Sam Bankman-Fried's Alameda Quietly Used FTX Client Funds Without Raising Alarm, Sources Say

Sam Bankman-Fried’s Alameda Quietly Used FTX Client Funds Without Raising Alarm, Sources Say

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The quantitative trading firm founded by Sam Bankman-Fried was able to quietly use client funds from its FTX exchange in a way that flew under the radar of investors, employees and auditors in the process, a source says.

The way they did it was to use billions of FTX users without their knowledge, the source says.

Alameda Research, the fund launched by Bankman-Fried, has borrowed billions in client funds from its founder’s exchange, FTX, according to a source familiar with the firm’s operations, who asked not to be named because the details were confidential.

The crypto exchange drastically underestimated the amount FTX needed to keep on hand if someone wanted to cash out, according to the source. Trading platforms are required by their regulators to hold enough money to match what customers deposit. They need the same cushion, if not more, in the event that a user borrows money to complete a transaction. According to the source, FTX didn’t have enough on hand.

Its biggest client, according to one source, was hedge fund Alameda. The fund was able to partially conceal this activity because the assets it traded never touched its own balance sheet. Instead of holding money, it borrowed billions from FTX users and then traded them, the source said.

None of this has been disclosed to customers, as far as CNBC is aware. In general, mixing client funds with counterparties and exchanging them without express consent under US securities law is illegal. This also violates FTX’s Terms of Service. Sam Bankman-Fried declined to comment on allegations of embezzlement from clients, but said his recent bankruptcy filing was the result of issues with a leveraged trading position.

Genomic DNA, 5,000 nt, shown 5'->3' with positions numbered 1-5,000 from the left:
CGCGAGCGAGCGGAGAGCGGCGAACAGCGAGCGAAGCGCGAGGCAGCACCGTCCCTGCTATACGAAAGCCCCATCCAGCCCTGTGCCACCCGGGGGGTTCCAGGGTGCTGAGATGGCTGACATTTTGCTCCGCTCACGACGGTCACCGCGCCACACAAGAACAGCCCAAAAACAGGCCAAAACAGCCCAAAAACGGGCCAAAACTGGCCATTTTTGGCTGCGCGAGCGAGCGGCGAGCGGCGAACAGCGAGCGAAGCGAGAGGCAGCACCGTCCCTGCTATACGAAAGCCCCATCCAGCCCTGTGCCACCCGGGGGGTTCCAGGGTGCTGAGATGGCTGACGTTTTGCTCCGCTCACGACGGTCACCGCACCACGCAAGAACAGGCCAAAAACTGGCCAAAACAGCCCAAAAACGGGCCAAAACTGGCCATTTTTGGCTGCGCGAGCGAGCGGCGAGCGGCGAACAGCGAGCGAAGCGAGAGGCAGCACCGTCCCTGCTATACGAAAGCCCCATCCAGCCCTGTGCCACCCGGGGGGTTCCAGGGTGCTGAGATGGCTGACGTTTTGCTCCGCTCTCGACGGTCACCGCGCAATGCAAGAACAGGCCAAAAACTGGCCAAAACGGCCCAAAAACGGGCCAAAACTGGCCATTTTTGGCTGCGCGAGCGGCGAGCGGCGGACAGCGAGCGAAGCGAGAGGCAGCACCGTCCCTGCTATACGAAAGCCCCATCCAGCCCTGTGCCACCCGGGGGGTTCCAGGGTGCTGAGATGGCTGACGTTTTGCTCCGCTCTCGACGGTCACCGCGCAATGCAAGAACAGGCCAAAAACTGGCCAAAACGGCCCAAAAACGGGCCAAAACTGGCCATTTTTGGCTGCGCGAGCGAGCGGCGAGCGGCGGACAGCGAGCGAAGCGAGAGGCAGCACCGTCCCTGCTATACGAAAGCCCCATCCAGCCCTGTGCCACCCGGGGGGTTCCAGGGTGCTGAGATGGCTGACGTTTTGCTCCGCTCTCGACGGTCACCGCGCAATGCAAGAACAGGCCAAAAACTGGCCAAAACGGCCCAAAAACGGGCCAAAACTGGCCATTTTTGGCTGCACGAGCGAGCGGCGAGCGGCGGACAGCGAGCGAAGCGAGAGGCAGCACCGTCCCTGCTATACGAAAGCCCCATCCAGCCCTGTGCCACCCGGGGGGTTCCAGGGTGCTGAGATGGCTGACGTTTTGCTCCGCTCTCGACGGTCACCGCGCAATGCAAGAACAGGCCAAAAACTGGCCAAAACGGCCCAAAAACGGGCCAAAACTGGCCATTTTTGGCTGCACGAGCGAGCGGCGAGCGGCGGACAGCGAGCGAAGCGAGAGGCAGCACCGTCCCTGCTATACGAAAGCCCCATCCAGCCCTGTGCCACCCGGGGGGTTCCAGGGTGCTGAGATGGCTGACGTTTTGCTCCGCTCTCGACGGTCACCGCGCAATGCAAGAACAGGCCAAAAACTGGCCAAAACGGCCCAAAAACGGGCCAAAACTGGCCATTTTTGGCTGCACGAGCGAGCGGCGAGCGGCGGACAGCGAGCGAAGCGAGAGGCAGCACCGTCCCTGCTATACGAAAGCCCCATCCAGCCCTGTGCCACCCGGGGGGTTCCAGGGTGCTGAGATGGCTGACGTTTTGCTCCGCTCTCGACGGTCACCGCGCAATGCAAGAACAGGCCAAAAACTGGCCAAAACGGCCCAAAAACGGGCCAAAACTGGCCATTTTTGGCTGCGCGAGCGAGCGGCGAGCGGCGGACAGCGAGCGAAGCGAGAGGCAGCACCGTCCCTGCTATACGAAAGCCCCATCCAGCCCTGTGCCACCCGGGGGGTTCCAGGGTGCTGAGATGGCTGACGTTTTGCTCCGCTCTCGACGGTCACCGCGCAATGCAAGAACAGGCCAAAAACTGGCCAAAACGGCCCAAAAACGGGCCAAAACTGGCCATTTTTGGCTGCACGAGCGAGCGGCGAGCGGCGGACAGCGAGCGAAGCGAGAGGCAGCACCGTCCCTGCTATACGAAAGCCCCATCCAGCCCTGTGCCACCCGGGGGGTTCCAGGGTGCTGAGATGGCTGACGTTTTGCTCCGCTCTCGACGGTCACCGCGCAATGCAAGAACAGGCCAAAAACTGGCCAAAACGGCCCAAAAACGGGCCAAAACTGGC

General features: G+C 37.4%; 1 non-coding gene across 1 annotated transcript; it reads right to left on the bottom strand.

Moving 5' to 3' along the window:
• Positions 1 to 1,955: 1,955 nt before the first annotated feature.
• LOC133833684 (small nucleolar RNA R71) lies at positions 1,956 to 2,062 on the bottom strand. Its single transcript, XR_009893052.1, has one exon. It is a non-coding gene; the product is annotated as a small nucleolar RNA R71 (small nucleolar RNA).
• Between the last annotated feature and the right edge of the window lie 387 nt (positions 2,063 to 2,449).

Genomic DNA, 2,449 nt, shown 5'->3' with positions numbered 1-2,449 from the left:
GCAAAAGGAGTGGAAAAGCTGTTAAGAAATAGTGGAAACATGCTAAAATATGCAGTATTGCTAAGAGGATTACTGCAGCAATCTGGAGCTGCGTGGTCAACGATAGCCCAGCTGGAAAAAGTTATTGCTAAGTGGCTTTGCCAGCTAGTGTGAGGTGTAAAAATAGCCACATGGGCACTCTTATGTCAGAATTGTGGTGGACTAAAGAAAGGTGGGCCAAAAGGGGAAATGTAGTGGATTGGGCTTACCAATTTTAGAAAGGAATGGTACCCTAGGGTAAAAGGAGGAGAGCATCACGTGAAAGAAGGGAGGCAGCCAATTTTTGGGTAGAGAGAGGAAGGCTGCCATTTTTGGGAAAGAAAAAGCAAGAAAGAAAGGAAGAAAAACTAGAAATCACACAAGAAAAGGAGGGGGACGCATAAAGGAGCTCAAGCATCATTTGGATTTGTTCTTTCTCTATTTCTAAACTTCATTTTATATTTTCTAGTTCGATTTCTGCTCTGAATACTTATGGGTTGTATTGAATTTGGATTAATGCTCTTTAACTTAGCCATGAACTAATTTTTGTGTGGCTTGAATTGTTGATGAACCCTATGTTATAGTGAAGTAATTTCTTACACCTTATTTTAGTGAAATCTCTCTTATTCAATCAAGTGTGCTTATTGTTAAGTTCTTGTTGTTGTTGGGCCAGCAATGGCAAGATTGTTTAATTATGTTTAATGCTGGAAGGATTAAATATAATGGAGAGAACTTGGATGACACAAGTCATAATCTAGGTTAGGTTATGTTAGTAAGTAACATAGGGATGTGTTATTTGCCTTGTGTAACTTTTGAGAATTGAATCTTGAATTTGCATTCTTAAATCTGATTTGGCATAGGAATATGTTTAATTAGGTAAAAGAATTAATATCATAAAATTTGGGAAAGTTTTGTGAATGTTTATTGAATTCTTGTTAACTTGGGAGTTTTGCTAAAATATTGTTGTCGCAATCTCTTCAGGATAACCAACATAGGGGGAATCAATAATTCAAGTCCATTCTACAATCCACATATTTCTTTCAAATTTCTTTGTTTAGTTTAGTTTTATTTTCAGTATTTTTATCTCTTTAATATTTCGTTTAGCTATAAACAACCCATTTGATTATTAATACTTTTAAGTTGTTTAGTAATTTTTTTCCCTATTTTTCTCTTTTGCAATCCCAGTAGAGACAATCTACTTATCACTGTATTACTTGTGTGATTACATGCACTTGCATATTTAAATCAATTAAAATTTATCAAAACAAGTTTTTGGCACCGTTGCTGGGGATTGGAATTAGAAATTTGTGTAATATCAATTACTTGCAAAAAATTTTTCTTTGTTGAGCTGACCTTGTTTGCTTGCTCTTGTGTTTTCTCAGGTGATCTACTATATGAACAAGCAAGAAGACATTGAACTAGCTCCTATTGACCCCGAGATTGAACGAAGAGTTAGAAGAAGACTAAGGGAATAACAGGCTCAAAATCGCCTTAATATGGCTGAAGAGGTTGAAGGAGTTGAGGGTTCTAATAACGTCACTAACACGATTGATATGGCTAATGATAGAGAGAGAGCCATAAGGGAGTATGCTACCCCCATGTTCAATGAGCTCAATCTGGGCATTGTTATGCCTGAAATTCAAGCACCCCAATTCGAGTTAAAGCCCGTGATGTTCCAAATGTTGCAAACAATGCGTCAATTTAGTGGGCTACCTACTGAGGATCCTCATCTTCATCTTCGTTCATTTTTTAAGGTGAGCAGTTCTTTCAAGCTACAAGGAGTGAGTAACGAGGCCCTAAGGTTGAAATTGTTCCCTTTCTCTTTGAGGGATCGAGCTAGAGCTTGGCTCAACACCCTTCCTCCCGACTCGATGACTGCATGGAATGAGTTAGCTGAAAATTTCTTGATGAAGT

“A margin position took a huge hit,” Bankman-Fried told CNBC.

In making some of these leveraged trades, the quantitative fund used an exchange-created cryptocurrency called FTT as collateral. In a loan agreement, collateral is usually the borrower’s promise to guarantee repayment. It’s often dollars or something else of value, like real estate. In this case, a source said that Alameda borrowed from FTX and used the exchange’s internal cryptocurrency, the FTT token, to collateralize these loans. The price of the FTT token plunged 75% in one day, making collateral insufficient to cover the transaction.

Over the past week, FTX has gone from a $32 billion cryptocurrency powerhouse to bankruptcy. The blurred lines between FTX and Alameda Research resulted in a massive liquidity crunch for both companies. Bankman-Fried resigned as CEO of FTX and said Alameda Research was closing. The company has since said it is removing trades and withdrawals, and disconnecting digital assets after an alleged $477 million hack.

Asked about the blurred lines between his companies in August, Bankman-Fried denied any conflict of interest and said FTX was a “neutral part of the market infrastructure.”

“I’ve put a lot of effort over the last few years trying to eliminate conflicts of interest there,” Bankman-Fried, 30, told CNBC in an interview. “I don’t run Alameda anymore. I don’t work for it, none of FTX does. We have separate teams – we don’t want to get preferential treatment. We want the best we can, treat everyone fairly. “

Margin of negociation